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I was walking through the Dollar Tree and found this super cute water bottle and thought it was just perfect for the water bottle holder that I wanted to make.

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This water bottle has an optional drawstring at the top.Β The pattern is adjustable and can work for water bottles of various sizes. The pattern has templates and measurements calculated for water bottles with diameters from 2.5 – 3.125 inches. You can also adjust the height and the handle length as you like.

So, whether you are using a disposable water bottle or one that is more durable, this pattern can work for you.

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I have been using this water bottle holder for a week now and I have to say that I LOVE IT! I have started carrying it around with me and have found it super handy πŸ™‚

Supplies:

Exterior Cotton Fabric (1/3 yard should be enough for holders up to 9 inches tall)

Lining Cotton Fabric (1/3 yard should be enough for holders up to 9 inches tall)

Rattail Cord (Optional – Approximately 1/2 yard)

Spring Cord Stopper (Optional)

Here is the free pattern:

Water Bottle Holder Pattern by learncreatesew

DETAILED INSTRUCTIONS:

Blanket Stitch vs Buttonhole Stitch

Yesterday I was working on a project that I had hoped to have ready for you today. The project involved a lot of blanket stitching, and as I was in the middle of sewing it I realized that without noticing I would randomly switch how I made the stitch.

It got me thinking…what stitch am I actually sewing? This led me to do some research. Come to find out, the blanket stitch is often confused with the buttonhole stitch. I practiced both for quite a while and as I did so I found a stitching method that worked great for me for both stitches, and allowed me to distinguish between the two.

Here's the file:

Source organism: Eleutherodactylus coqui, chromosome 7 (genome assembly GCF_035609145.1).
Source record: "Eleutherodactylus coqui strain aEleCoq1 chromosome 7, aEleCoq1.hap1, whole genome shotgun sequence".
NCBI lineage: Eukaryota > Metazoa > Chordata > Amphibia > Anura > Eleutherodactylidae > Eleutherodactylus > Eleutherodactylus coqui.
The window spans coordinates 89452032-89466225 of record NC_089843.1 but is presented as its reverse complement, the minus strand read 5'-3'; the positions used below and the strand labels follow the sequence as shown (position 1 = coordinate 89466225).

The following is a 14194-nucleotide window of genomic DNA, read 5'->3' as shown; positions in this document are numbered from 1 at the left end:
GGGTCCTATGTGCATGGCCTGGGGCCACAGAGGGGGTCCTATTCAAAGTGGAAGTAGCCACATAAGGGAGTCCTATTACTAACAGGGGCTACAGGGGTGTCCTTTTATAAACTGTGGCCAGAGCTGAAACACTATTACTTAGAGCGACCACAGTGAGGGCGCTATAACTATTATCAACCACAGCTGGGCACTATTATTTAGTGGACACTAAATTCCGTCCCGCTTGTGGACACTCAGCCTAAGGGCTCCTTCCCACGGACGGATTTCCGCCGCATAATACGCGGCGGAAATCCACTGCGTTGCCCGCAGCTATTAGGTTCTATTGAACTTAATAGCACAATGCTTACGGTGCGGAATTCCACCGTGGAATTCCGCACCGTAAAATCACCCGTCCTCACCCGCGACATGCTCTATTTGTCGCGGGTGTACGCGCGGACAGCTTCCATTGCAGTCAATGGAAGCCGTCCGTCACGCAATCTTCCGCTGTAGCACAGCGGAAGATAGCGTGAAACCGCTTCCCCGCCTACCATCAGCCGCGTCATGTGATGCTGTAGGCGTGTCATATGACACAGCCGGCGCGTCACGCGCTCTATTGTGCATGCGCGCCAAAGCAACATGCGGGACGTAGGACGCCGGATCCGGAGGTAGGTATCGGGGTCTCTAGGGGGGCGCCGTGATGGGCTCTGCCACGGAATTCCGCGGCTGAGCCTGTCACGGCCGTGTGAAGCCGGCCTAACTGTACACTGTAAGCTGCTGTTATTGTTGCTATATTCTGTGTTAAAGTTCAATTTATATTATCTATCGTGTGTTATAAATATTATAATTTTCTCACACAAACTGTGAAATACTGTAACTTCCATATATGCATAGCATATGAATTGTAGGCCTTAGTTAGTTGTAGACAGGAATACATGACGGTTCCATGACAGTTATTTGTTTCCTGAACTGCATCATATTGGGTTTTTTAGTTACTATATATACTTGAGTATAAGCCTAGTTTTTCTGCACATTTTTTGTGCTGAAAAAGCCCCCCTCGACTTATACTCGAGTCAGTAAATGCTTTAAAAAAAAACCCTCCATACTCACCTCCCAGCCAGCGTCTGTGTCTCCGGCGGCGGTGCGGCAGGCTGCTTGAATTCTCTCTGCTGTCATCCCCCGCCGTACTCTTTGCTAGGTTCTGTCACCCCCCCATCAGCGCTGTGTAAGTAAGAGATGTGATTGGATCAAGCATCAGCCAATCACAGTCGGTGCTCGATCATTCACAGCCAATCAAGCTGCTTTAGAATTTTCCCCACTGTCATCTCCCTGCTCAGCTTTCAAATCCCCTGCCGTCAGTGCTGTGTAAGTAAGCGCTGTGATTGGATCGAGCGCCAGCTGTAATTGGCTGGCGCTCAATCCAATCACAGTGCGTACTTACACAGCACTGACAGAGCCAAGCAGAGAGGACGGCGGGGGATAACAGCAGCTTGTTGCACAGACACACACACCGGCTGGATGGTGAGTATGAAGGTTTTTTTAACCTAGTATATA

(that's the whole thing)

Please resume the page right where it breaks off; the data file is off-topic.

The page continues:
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I realized after doing this that I had actually been using the blanket stitch the whole time, I would just every once in a while switch to making the stitch backwards. This wouldn’t have been a big deal if I always did it that way, but going back and forth isn’t the best method. So, I made a consistent routine that helped me keep my stitches uniform. Since this helped me with my sewing project, I thought it may also be helpful to others, and decided to share it with you today.

The Blanket Stitch

The Blanket Stitch is often used for decorative edging, embroidery, and in felt crafts. You can sew the blanket stitch on the edge of fabric for decoration or to join to layers together.

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It’s a little tricky at the corners, but not too bad once you know the process.

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I most frequently use the blanket stitch for applique. This is when you sew one piece of fabric on top of another, usually for decoration.

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The video will explain how to change your thread if you happen to run out or want a different color.

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To help me remember the correct way to stitch a Blanket Stitch I think of this…

FRONT to BACK…UP and OVER.

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The Buttonhole Stitch

The buttonhole stitch is stronger than the blanket stitch. While the blanket stitch hooks over the next stitch, the buttonhole stitch actually wraps around it.

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This stitch is not as commonly used, but you do see it in embroidery, as well as actually constructing buttonholes. When making the buttonholes, you don’t leave space between the stitches. You stitch them side by side. This creates a really strong edge with all of the “knots” right next to each other.